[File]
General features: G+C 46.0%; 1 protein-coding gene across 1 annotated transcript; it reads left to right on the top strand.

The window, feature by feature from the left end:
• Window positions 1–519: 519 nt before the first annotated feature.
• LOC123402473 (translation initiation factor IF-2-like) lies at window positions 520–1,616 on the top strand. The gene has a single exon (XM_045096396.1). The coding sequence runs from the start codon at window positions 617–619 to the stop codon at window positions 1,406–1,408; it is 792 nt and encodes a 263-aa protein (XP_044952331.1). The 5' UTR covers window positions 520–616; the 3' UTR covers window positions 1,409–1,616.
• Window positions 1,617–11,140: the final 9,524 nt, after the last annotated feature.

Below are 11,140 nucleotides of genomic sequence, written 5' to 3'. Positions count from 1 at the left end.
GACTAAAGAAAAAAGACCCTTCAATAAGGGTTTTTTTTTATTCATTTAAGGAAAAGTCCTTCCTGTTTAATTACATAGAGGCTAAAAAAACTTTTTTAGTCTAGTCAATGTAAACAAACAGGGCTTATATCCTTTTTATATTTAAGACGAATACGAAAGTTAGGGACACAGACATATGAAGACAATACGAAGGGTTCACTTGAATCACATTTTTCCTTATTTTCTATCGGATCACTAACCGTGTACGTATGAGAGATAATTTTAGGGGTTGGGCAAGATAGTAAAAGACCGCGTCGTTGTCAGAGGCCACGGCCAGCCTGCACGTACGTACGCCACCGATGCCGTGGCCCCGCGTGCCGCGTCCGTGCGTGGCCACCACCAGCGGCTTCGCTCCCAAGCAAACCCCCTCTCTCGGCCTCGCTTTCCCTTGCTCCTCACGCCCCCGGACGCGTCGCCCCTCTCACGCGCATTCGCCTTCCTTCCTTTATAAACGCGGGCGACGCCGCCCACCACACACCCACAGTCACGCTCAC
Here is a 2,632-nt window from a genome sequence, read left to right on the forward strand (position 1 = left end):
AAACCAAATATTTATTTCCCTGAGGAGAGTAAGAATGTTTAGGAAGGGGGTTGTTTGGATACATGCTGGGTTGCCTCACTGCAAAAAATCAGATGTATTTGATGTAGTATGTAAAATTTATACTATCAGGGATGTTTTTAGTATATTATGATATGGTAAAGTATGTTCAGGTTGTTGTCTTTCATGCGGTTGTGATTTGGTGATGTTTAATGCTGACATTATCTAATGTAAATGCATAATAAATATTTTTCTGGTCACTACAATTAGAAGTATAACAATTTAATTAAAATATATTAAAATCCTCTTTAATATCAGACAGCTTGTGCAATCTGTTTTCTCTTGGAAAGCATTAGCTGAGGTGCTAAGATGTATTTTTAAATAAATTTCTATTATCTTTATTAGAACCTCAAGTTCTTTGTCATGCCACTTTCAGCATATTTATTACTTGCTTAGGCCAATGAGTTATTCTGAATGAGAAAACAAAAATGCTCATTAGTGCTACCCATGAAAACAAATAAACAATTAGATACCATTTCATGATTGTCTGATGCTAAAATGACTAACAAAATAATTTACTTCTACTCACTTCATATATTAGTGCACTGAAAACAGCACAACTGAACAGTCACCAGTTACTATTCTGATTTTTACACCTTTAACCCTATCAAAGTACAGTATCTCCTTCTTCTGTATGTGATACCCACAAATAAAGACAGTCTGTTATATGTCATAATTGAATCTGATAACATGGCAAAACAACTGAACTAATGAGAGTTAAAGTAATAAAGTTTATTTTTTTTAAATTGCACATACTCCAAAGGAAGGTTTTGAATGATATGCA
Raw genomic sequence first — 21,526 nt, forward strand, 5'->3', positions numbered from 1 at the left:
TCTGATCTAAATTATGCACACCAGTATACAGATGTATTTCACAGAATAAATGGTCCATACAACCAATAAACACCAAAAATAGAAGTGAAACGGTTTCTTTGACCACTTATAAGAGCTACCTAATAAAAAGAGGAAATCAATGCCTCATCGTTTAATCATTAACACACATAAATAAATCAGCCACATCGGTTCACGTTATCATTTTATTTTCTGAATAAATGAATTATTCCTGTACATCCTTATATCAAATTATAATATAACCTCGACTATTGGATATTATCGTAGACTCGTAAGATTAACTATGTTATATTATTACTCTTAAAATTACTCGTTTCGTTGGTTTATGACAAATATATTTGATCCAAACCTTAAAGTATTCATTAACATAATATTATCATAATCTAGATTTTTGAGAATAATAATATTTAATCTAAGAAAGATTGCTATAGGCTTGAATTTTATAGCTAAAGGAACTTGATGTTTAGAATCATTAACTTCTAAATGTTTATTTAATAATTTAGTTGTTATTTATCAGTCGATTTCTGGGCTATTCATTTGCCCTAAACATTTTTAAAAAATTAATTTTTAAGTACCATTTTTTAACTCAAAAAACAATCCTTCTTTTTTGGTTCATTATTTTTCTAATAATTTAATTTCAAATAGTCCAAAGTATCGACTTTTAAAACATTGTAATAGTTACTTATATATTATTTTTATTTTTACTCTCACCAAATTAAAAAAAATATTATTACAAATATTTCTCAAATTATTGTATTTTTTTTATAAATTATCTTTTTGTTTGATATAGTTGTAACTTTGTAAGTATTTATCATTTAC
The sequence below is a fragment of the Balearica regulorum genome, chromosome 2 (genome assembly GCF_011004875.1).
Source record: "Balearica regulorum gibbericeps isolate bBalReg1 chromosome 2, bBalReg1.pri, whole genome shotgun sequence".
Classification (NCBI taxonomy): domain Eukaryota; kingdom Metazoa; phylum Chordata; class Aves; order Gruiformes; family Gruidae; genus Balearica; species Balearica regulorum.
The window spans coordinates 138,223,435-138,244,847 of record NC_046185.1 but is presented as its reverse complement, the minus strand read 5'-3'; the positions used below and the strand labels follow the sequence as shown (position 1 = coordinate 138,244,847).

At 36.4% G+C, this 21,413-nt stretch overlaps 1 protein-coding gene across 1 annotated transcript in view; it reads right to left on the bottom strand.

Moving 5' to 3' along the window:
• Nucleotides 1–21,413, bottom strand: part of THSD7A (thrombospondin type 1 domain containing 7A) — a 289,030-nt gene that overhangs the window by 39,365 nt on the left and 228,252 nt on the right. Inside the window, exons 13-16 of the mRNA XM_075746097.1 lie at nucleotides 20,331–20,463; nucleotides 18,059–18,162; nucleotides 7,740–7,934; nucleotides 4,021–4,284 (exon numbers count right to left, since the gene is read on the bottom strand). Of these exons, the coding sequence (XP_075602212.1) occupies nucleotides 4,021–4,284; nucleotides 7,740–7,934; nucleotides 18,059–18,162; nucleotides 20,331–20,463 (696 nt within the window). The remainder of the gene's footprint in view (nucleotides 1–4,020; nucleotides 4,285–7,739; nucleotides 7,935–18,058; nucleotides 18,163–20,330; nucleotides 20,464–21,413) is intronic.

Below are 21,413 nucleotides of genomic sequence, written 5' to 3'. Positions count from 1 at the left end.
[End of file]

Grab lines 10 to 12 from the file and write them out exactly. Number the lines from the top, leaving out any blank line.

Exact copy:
Raw genomic sequence first — 21,526 nt, forward strand, 5'->3', positions numbered from 1 at the left:
TCTGATCTAAATTATGCACACCAGTATACAGATGTATTTCACAGAATAAATGGTCCATACAACCAATAAACACCAAAAATAGAAGTGAAACGGTTTCTTTGACCACTTATAAGAGCTACCTAATAAAAAGAGGAAATCAATGCCTCATCGTTTAATCATTAACACACATAAATAAATCAGCCACATCGGTTCACGTTATCATTTTATTTTCTGAATAAATGAATTATTCCTGTACATCCTTATATCAAATTATAATATAACCTCGACTATTGGATATTATCGTAGACTCGTAAGATTAACTATGTTATATTATTACTCTTAAAATTACTCGTTTCGTTGGTTTATGACAAATATATTTGATCCAAACCTTAAAGTATTCATTAACATAATATTATCATAATCTAGATTTTTGAGAATAATAATATTTAATCTAAGAAAGATTGCTATAGGCTTGAATTTTATAGCTAAAGGAACTTGATGTTTAGAATCATTAACTTCTAAATGTTTATTTAATAATTTAGTTGTTATTTATCAGTCGATTTCTGGGCTATTCATTTGCCCTAAACATTTTTAAAAAATTAATTTTTAAGTACCATTTTTTAACTCAAAAAACAATCCTTCTTTTTTGGTTCATTATTTTTCTAATAATTTAATTTCAAATAGTCCAAAGTATCGACTTTTAAAACATTGTAATAGTTACTTATATATTATTTTTATTTTTACTCTCACCAAATTAAAAAAAATATTATTACAAATATTTCTCAAATTATTGTATTTTTTTTATAAATTATCTTTTTGTTTGATATAGTTGTAACTTTGTAAGTATTTATCATTTAC
The sequence below is a fragment of the Balearica regulorum genome, chromosome 2 (genome assembly GCF_011004875.1).